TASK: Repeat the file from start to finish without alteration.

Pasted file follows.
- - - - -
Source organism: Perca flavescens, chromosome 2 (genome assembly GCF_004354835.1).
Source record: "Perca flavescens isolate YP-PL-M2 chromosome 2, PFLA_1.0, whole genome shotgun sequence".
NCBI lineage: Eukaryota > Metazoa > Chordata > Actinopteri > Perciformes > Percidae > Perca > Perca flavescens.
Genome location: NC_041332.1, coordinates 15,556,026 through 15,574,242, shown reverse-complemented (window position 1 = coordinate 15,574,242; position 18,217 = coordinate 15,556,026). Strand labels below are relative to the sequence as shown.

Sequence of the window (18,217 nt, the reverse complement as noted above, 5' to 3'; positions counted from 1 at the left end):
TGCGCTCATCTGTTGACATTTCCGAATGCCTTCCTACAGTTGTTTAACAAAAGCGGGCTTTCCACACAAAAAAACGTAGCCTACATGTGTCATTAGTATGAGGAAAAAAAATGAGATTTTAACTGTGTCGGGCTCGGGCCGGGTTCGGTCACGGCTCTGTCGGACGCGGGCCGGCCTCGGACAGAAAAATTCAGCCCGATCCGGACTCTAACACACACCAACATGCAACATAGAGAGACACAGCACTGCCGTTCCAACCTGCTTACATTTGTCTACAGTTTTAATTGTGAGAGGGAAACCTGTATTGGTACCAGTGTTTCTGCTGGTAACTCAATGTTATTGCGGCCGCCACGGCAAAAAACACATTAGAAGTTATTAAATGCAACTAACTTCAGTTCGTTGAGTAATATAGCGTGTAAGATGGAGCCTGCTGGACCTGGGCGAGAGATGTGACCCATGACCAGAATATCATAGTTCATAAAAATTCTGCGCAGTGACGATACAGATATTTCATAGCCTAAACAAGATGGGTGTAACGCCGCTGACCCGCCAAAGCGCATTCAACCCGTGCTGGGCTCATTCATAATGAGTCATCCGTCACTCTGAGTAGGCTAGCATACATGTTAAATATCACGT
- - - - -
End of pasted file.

Source organism: Perca flavescens, chromosome 2 (genome assembly GCF_004354835.1).
Source record: "Perca flavescens isolate YP-PL-M2 chromosome 2, PFLA_1.0, whole genome shotgun sequence".
NCBI lineage: Eukaryota > Metazoa > Chordata > Actinopteri > Perciformes > Percidae > Perca > Perca flavescens.
Genome location: NC_041332.1, coordinates 15,556,026 through 15,574,242, shown reverse-complemented (window position 1 = coordinate 15,574,242; position 18,217 = coordinate 15,556,026). Strand labels below are relative to the sequence as shown.

Sequence of the window (18,217 nt, the reverse complement as noted above, 5' to 3'; positions counted from 1 at the left end):
TGCGCTCATCTGTTGACATTTCCGAATGCCTTCCTACAGTTGTTTAACAAAAGCGGGCTTTCCACACAAAAAAACGTAGCCTACATGTGTCATTAGTATGAGGAAAAAAAATGAGATTTTAACTGTGTCGGGCTCGGGCCGGGTTCGGTCACGGCTCTGTCGGACGCGGGCCGGCCTCGGACAGAAAAATTCAGCCCGATCCGGACTCTAACACACACCAACATGCAACATAGAGAGACACAGCACTGCCGTTCCAACCTGCTTACATTTGTCTACAGTTTTAATTGTGAGAGGGAAACCTGTATTGGTACCAGTGTTTCTGCTGGTAACTCAATGTTATTGCGGCCGCCACGGCAAAAAACACATTAGAAGTTATTAAATGCAACTAACTTCAGTTCGTTGAGTAATATAGCGTGTAAGATGGAGCCTGCTGGACCTGGGCGAGAGATGTGACCCATGACCAGAATATCATAGTTCATAAAAATTCTGCGCAGTGACGATACAGATATTTCATAGCCTAAACAAGATGGGTGTAACGCCGCTGACCCGCCAAAGCGCATTCAACCCGTGCTGGGCTCATTCATAATGAGTCATCCGTCACTCTGAGTAGGCTAGCATACATGTTAAATATCACGT